- Manage the trademark very, very well
Copyright is only one leg of the intellectual property table. The trademark is the piece MOST associated with compatibility. SUN gets to say who can use that trademark even if it makes the code itself available under the GPL. Of course, use of the trademark should be conditional upon the maintainance of compatibility. Those test suites will have to get even better. If SUN is smart it can deploy the trademark as free advertising on all the platforms which are not in any event revenue-generating (like, for example, the free software desktop) while at the same time benefitting from royalties in places where it can reasonably claim a share of the revenue flow (the proprietary desktop and the embedded marketplace).
- Keep the patent option open
I don’t believe software patents are a good thing (they’re a no-win deal for society, we shouldn’t grant a monopoly in exchange for a disclosure of something that could never be kept a secret anyway). That said, since the US allows them, SUN has them and SUN’s competitors have them too, it’s smart to tie Java-related patent licences to good behaviour on the part of licencees. The GPLv3 touches on this – in short, SUN can leverage the popularity of Java in order to provide itself with some protection from patent suits.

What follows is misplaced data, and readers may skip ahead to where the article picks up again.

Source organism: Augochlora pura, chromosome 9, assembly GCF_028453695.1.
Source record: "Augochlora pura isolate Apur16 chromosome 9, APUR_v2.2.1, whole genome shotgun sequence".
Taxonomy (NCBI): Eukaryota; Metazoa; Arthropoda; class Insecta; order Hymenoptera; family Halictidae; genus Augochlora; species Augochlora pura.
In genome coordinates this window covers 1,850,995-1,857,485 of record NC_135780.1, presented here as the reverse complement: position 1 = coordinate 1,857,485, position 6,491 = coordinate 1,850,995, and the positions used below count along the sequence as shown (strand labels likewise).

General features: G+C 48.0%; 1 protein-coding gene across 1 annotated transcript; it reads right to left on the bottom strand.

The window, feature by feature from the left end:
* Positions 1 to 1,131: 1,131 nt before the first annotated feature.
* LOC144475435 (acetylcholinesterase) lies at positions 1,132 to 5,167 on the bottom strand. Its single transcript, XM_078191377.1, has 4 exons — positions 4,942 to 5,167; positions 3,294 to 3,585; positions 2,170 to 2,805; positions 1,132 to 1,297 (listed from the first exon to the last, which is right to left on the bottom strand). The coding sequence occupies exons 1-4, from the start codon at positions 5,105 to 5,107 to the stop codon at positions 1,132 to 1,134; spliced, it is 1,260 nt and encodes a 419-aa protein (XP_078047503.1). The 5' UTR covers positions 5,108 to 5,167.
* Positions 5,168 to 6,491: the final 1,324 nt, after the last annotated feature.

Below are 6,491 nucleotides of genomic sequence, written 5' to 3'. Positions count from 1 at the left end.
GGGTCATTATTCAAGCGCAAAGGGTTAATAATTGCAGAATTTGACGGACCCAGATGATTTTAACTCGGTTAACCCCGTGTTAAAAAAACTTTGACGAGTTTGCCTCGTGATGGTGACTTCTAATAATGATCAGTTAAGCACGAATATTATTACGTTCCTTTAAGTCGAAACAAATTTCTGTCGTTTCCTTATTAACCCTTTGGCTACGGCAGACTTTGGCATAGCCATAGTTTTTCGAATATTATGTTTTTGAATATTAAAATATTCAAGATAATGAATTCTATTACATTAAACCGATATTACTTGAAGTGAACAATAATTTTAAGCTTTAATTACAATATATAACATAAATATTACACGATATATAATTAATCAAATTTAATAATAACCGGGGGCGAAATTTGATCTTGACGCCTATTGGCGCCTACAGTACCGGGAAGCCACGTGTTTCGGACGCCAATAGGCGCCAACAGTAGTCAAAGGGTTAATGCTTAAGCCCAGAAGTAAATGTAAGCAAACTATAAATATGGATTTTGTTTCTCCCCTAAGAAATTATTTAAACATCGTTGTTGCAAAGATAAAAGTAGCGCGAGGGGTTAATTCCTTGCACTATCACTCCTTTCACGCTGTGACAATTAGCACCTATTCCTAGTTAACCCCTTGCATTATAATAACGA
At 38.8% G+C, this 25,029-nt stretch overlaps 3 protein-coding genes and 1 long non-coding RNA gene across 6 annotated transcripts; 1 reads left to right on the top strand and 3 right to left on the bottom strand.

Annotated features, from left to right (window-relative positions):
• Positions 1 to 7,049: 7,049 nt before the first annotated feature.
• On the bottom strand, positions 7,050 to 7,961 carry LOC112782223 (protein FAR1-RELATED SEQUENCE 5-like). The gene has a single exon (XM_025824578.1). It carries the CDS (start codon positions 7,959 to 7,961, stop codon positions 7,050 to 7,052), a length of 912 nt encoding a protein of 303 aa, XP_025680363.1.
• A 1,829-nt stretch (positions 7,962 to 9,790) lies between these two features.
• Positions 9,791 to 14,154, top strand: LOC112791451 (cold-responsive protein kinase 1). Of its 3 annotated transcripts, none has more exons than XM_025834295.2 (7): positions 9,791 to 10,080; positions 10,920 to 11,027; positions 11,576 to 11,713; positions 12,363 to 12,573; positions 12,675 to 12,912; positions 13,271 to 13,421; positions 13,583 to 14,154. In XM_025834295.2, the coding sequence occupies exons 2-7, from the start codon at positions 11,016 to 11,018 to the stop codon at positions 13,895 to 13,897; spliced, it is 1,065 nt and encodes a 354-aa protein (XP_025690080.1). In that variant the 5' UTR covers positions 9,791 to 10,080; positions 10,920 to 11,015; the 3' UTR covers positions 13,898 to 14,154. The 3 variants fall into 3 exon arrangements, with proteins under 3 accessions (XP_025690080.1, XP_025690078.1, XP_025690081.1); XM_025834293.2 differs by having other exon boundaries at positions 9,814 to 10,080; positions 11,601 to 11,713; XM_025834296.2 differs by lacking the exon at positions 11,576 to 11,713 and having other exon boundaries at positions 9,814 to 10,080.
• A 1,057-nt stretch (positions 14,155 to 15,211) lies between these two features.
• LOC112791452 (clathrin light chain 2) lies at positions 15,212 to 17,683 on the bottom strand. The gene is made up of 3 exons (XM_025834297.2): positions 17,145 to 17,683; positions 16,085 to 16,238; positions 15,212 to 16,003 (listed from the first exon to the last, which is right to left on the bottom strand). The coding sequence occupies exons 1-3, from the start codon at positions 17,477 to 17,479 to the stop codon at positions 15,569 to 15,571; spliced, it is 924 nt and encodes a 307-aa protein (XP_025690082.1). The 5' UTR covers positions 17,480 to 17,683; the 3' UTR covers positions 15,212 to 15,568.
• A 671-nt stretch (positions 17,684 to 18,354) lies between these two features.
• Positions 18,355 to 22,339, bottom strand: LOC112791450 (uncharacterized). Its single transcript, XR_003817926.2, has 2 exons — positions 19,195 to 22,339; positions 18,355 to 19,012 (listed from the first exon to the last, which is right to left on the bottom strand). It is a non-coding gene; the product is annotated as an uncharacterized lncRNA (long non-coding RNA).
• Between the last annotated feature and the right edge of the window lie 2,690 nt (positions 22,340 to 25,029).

All of us at some stage or another have dreamed of having a brilliant idea then resting on our laurels while the cash flowed in. Truth is, life is never that easy. While Java was and still is a brilliant idea, there is plenty of competition out there and the field is hotting up, especially amongst the free software alternatives. I’d say there are no more than two years between today, and the day that a free software widget comes along that has all the characteristics of Java and *doesn’t* come from SUN. So, much as SUN would like the world + dog to rush to licence Java, that isn’t happening and won’t happen. More to the point, when that other contender exists it will rapidly become ubiquitous, at which point SUN will have lost the opportunity to lead that platform – forever.